Thursday, March 12, 2009

I've Got No Write

So I had a great moment today. And by "great" I mean "it felt like my insides were forcibly removed through the navel, stomped on, and then shoved back in". Or perhaps "like my soul was ripped from my heart and rubbed against asphalt for a while, before being dipped all raw and oozing into boiling water".

I realized that I am not a writer.

That might sound dramatic, and rightfully so. But it came as a shock to me. There I was, preparing myself for another Thursday full of classes, my mind drifting. I was thinking about how tired I was, due to the sheer amount of YouTube videos I had watched the night before. This led me to consider just how much time I spent online, which led to my blog obsession, which led me to wonder whether there were any out there that I followed and hadn't checked recently. This led me to think about Emily Wing Smith, which in turn made me reflect on the last time I saw her, at her book signing in Barnes and Noble. How cool is it that I know a published author? And then I remembered that when she signed my copy of The Way He Lived she asked if I wrote, and I answered yes, and she wished me the best of luck in my own writing.

At that moment, I stopped what I was doing and stared at the wall in front of me. Because just then, I knew I had lied. I had given a gut answer that didn't hold true anymore, and that fact make me want to curl up on the couch and listen to Radiohead's "No Surprises" until there was nothing left of me but an empty shell, where all that remains is the chocolate outside of a Cadbury Caramel Egg, sucked void of all creative spark (embodied in this case by sweet caramel goodness).

I think this is my first large-scale identity crisis. My entire life, I was The Writer, capitalized and all. From kindergarten to 5th grade, whenever I was asked what I wanted to be when I grew up, I would stand up straight and say "I'm going to be an author!" with all the pride I could muster. True, back then it sounded more like "I'm gonna be an authoh" because I coulnd't say my r's, but the conviction I had was worth a thousand words. Even after I decided to be an English Teacher in 6th grade, it was just the paying gig, my service to humanity while I wrote on the side.

That dream is dead now. I haven't really written in years. I did take a Creative Writing class to try and reignite the flame, where I wrote a killer essay (man, can I write an essay, even if it is technically "creative non-fiction"), an acceptable poem, and one disgustingly mediocre short story. None of them had passion. None of them were artistic and beautiful, things that all writing should be. They were just words, and I was merely throwing more subpar material into the world.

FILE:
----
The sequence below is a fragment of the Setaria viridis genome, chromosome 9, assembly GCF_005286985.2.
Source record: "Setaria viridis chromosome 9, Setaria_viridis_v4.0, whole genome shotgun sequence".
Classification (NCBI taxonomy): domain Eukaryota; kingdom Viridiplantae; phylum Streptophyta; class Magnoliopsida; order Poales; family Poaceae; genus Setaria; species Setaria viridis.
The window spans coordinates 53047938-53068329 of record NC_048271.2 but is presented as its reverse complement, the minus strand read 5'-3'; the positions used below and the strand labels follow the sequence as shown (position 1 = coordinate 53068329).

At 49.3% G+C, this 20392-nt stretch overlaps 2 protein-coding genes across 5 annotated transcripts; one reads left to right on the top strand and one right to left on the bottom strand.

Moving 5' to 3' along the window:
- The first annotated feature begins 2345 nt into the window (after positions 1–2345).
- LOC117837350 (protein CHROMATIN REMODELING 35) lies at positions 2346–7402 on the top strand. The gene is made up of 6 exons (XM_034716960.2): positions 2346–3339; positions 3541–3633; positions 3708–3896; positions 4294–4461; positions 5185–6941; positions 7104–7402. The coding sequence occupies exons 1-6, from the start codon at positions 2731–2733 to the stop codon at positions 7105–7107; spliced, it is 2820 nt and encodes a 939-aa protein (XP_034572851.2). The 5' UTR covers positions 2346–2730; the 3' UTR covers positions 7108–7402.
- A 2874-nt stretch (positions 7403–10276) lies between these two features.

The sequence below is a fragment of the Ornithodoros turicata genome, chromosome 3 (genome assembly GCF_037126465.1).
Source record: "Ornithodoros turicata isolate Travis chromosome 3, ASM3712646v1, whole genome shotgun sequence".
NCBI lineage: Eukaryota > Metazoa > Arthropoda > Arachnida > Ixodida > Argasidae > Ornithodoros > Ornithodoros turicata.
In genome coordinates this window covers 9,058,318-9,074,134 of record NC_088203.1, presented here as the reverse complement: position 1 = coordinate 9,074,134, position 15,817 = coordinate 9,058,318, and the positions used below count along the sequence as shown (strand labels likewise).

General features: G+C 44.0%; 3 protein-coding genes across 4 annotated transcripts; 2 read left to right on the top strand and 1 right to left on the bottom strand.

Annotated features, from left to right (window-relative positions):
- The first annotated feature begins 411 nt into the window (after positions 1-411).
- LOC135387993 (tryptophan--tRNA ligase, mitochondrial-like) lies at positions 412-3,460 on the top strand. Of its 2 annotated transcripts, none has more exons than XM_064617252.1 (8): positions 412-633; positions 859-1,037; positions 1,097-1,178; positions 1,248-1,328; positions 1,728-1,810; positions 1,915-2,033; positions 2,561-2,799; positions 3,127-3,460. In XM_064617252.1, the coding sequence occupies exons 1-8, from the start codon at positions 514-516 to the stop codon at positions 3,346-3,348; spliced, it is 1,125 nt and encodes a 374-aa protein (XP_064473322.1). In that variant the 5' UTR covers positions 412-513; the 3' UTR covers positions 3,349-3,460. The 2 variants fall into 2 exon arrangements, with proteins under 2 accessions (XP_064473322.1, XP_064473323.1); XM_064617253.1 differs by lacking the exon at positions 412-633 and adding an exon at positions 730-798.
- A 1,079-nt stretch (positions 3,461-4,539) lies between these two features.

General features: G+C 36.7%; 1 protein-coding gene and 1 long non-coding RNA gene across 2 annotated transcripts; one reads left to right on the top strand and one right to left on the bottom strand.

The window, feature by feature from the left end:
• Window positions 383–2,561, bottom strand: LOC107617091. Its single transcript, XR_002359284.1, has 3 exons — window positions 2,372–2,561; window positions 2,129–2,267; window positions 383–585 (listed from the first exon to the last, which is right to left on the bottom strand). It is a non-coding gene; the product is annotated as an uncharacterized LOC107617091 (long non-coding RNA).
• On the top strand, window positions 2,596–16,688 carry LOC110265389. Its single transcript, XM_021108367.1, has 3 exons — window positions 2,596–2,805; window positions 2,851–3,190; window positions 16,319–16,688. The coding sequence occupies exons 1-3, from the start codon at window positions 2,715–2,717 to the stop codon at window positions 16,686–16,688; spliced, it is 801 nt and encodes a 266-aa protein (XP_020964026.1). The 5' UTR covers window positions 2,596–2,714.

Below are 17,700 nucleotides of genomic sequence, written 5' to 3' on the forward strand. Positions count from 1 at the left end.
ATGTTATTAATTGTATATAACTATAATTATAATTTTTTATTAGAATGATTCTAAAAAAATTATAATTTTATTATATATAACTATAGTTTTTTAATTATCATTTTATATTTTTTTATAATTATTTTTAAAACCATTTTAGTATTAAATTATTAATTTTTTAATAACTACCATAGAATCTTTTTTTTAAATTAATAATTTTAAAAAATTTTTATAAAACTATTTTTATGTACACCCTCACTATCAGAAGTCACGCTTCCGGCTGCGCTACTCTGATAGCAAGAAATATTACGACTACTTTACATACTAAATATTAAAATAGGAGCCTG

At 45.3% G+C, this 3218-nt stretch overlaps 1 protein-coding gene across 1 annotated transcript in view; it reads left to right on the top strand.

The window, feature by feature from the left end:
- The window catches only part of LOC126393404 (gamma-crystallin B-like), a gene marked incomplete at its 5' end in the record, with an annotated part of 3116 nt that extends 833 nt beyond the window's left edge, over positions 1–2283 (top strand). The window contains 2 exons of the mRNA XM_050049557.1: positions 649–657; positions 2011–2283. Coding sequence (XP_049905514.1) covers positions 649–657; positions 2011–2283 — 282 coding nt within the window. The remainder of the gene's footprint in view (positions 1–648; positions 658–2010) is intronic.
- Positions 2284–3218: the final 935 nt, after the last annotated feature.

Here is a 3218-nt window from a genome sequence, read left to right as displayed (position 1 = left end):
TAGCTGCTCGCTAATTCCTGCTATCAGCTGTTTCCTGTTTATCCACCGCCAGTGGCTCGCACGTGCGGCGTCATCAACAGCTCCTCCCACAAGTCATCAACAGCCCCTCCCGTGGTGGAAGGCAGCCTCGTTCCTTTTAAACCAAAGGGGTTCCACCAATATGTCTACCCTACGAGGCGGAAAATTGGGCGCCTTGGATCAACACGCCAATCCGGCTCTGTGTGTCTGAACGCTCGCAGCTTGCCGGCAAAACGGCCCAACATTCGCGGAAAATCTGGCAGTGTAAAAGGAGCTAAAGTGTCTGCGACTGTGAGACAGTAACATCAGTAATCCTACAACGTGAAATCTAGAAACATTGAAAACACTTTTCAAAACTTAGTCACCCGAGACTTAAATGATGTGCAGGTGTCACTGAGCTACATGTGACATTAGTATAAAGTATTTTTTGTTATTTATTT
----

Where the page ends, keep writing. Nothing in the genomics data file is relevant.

This blog was partially meant to resuscitate my writing. But even within the casual confines of blogging, I've struggled to find a voice. It seems that you can't write well unless you know your style, and mine is still nowhere to be found. The tones of my past posts are erratic, and you can almost visualize my woebegone wanderings as I grasp at genre. Am I humorous? Am I a poet? Am I a deep thinker, with new observations about the world around me? Nope. I'm not even a journal blogger, with mundane specifics of my day.

So that's the question I vomit on the screen, my words as stinky and almost as worthy of disdain. Without being "a writer", can I write? Is there a glorious resurrection in the future for me and my work? And is that passion for the pen even still within me? If not, can I regain it?


Ashley said...

I've totally been through this. What I decided was that if I like writing, I should do it. If it makes you happy, DO IT. And you'll find your voice!!!!

The Professor said...

Hey Cat, I could write an epic in response here, but I'll try to spare you.

One nice thing about writing is that there's no rush to succeed at it. It's pretty obvious at my age that I'm never going to play in the NBA, but I could still "make it" as a writer when I'm 70. So if you don't feel like you've found your voice or that your stuff hasn't had the same passion, I wouldn't worry about it. You've got plenty of time. Besides, writers are typically their own worst critics, so you probably have more of a unique voice than you realize.

Paige said...

I don't consider myself a "writer," but rather as "one who writes" and I think you are the same way. I absolutely think you have a voice. Does it shift from time to time? Yes, but it is still quite distinct. You know all that mumbo-jumbo about spiritual gifts? Writing is the same way, we have to exercise it or we lose it.

And you don't have to write some creative writing masterpiece to be a writer with a voice and style. Anna Quindlen, although she is still a creative writer, has written loads of op-ed pieces that are still lovely. As another example, Anne Coulter, may she burn in hell, is merely a political writer; but she is still incredibly talented. Neal A. Maxwell didn't write fiction, but his use of metaphor is unsurpassed in almost anything I've ever read. You don't have to write creatively to be a writer.